The stained glass windows by Mario Merola and Pierre Osterrath in the Charlevoix station of the Montreal Metro. 1976.
With the passing of Roger Ebert today, I am once again reminded about PBS and Sunday afternoons and I’ve come to realize how much that lineup of shows during my childhood has had a strong influence on my interests. Granted, it was long enough ago that I can’t remember which shows were on Sundays and which were on weeknights, but just the same, these are the ones I remember.
Of course there was Sneak Previews with Siskel and Ebert. The show was special not only for the preview and critique of new movies, but also for the respectful discussion between the two of them. I suppose my interest in film and cinematography came from that show. I tend to be more critical of movies and look for ones that are different from the norm.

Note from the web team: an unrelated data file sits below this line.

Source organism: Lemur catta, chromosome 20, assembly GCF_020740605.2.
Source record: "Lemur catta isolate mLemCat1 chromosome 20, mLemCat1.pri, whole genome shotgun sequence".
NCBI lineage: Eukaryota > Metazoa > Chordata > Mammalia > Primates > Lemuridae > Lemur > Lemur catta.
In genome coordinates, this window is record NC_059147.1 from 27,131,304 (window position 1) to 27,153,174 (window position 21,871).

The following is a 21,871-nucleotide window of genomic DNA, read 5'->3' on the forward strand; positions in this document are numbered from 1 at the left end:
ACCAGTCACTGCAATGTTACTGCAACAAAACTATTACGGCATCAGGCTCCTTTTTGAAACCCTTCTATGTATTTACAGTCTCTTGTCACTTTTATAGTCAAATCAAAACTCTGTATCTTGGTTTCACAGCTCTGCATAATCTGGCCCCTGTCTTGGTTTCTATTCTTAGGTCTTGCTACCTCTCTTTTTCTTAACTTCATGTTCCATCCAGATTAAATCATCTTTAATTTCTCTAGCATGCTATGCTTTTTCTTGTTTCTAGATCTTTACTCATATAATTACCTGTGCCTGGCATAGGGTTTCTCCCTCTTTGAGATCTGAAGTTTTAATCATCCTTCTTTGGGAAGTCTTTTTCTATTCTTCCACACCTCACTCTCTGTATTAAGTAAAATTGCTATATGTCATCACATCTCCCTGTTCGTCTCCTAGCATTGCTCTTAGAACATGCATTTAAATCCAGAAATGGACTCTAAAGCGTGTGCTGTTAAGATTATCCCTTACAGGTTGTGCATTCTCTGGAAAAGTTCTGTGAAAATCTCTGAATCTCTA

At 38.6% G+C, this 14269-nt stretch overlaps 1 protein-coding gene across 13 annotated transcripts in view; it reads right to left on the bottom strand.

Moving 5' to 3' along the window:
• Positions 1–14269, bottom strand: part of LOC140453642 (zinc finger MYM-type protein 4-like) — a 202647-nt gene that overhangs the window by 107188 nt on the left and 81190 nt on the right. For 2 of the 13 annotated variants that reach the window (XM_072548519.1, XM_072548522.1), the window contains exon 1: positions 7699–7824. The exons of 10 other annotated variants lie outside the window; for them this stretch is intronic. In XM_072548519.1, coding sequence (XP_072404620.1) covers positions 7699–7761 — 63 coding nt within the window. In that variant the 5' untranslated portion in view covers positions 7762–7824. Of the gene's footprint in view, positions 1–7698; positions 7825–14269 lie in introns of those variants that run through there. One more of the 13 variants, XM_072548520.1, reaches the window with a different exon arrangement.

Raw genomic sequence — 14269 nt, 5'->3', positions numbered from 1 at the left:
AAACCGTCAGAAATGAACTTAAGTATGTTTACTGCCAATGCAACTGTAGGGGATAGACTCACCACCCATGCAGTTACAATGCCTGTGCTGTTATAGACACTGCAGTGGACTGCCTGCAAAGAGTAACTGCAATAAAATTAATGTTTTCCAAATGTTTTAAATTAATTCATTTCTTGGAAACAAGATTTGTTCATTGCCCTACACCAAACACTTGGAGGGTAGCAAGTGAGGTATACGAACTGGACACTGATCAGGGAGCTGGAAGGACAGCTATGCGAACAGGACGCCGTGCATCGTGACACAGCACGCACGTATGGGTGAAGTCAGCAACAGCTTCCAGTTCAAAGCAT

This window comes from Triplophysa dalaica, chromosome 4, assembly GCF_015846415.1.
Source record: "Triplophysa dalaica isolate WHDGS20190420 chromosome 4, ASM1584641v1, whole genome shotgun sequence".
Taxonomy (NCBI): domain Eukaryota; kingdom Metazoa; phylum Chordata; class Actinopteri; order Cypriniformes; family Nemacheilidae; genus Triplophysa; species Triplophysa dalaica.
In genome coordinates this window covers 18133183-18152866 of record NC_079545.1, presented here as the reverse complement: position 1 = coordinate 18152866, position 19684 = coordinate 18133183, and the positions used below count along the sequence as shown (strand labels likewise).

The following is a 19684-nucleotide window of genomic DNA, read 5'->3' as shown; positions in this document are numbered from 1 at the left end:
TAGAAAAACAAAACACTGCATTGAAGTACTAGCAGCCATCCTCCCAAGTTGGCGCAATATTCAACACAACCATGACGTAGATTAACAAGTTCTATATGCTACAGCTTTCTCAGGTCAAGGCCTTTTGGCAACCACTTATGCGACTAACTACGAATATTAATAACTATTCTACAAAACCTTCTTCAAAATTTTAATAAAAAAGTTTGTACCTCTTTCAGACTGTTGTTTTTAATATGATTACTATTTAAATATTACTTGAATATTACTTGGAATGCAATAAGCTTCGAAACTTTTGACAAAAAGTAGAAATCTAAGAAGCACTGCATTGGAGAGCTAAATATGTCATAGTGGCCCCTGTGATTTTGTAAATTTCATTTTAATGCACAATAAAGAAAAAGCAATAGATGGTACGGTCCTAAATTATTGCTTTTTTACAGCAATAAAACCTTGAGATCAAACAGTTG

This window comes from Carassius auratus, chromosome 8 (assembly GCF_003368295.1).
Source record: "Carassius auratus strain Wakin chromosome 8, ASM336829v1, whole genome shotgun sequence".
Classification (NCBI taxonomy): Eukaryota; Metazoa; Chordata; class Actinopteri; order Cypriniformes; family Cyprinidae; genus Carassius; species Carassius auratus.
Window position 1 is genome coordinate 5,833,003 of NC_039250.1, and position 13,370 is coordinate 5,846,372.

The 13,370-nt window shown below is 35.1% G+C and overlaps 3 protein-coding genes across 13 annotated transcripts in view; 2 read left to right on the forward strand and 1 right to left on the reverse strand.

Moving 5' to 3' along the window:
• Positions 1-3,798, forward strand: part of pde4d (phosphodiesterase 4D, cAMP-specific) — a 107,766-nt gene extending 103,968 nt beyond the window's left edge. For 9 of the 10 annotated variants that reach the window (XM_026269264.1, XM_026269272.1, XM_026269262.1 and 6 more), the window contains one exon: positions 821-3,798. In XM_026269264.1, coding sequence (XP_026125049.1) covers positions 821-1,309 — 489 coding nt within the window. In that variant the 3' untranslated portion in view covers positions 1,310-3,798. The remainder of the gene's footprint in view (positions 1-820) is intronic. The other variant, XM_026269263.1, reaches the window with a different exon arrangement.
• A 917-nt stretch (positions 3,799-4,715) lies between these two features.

I think everyone in the construction industry grew up watching This Old House. It is what sparked my interest in becoming an architect. It was fascinating to see how the buildings we live in are constructed and how they can be made better. After all these years, I still watch it on Sunday mornings.
Nova was a must-see show for me. I’ve always loved science and how deeply it is intertwined with every aspect of life. It wasn’t just showing you animals in the natural habitat, it went into depths about their ecosystem, social structure, and biology. I especially loved the shows about space and astronomy. It was a show that made you think.
There were at least three different cooking shows that I remember. The Frugal Gourmet, the Cajun Cook, and The French Chef. Everyone loves to eat and to learn how to cook better. I don’t doubt that it has helped my cooking habits over the years.